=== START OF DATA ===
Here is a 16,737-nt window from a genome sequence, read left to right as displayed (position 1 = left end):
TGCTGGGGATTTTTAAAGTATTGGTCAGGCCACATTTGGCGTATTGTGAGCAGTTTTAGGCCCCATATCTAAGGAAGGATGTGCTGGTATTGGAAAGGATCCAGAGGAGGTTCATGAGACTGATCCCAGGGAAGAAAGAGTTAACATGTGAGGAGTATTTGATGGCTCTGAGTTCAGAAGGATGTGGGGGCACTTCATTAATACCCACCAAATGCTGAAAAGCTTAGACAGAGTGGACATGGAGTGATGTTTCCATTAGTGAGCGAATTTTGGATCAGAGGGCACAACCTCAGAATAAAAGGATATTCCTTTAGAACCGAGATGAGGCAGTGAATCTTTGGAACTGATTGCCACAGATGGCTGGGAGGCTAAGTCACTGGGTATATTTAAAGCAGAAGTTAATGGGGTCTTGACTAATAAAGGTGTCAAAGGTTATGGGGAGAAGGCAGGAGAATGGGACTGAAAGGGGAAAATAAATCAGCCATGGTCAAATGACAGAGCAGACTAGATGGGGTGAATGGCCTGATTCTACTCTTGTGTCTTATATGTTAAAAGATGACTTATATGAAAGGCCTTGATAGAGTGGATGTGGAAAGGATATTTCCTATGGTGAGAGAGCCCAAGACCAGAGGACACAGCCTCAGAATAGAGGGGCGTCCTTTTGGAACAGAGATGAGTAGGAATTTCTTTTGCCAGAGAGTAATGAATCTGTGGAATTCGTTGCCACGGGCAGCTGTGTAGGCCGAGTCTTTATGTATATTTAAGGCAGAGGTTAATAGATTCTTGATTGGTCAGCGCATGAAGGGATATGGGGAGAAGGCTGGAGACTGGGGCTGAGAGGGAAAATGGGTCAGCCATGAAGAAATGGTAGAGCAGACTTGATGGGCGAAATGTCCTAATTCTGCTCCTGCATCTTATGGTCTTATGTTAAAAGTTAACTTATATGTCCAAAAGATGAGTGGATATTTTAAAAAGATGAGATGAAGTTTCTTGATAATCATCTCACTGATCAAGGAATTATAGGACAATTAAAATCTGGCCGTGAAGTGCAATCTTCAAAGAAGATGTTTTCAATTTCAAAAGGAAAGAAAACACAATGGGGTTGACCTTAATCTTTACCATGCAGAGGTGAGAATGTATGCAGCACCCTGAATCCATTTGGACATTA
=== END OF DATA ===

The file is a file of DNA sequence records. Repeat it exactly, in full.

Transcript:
Here is a 16,737-nt window from a genome sequence, read left to right as displayed (position 1 = left end):
TGCTGGGGATTTTTAAAGTATTGGTCAGGCCACATTTGGCGTATTGTGAGCAGTTTTAGGCCCCATATCTAAGGAAGGATGTGCTGGTATTGGAAAGGATCCAGAGGAGGTTCATGAGACTGATCCCAGGGAAGAAAGAGTTAACATGTGAGGAGTATTTGATGGCTCTGAGTTCAGAAGGATGTGGGGGCACTTCATTAATACCCACCAAATGCTGAAAAGCTTAGACAGAGTGGACATGGAGTGATGTTTCCATTAGTGAGCGAATTTTGGATCAGAGGGCACAACCTCAGAATAAAAGGATATTCCTTTAGAACCGAGATGAGGCAGTGAATCTTTGGAACTGATTGCCACAGATGGCTGGGAGGCTAAGTCACTGGGTATATTTAAAGCAGAAGTTAATGGGGTCTTGACTAATAAAGGTGTCAAAGGTTATGGGGAGAAGGCAGGAGAATGGGACTGAAAGGGGAAAATAAATCAGCCATGGTCAAATGACAGAGCAGACTAGATGGGGTGAATGGCCTGATTCTACTCTTGTGTCTTATATGTTAAAAGATGACTTATATGAAAGGCCTTGATAGAGTGGATGTGGAAAGGATATTTCCTATGGTGAGAGAGCCCAAGACCAGAGGACACAGCCTCAGAATAGAGGGGCGTCCTTTTGGAACAGAGATGAGTAGGAATTTCTTTTGCCAGAGAGTAATGAATCTGTGGAATTCGTTGCCACGGGCAGCTGTGTAGGCCGAGTCTTTATGTATATTTAAGGCAGAGGTTAATAGATTCTTGATTGGTCAGCGCATGAAGGGATATGGGGAGAAGGCTGGAGACTGGGGCTGAGAGGGAAAATGGGTCAGCCATGAAGAAATGGTAGAGCAGACTTGATGGGCGAAATGTCCTAATTCTGCTCCTGCATCTTATGGTCTTATGTTAAAAGTTAACTTATATGTCCAAAAGATGAGTGGATATTTTAAAAAGATGAGATGAAGTTTCTTGATAATCATCTCACTGATCAAGGAATTATAGGACAATTAAAATCTGGCCGTGAAGTGCAATCTTCAAAGAAGATGTTTTCAATTTCAAAAGGAAAGAAAACACAATGGGGTTGACCTTAATCTTTACCATGCAGAGGTGAGAATGTATGCAGCACCCTGAATCCATTTGGACATTA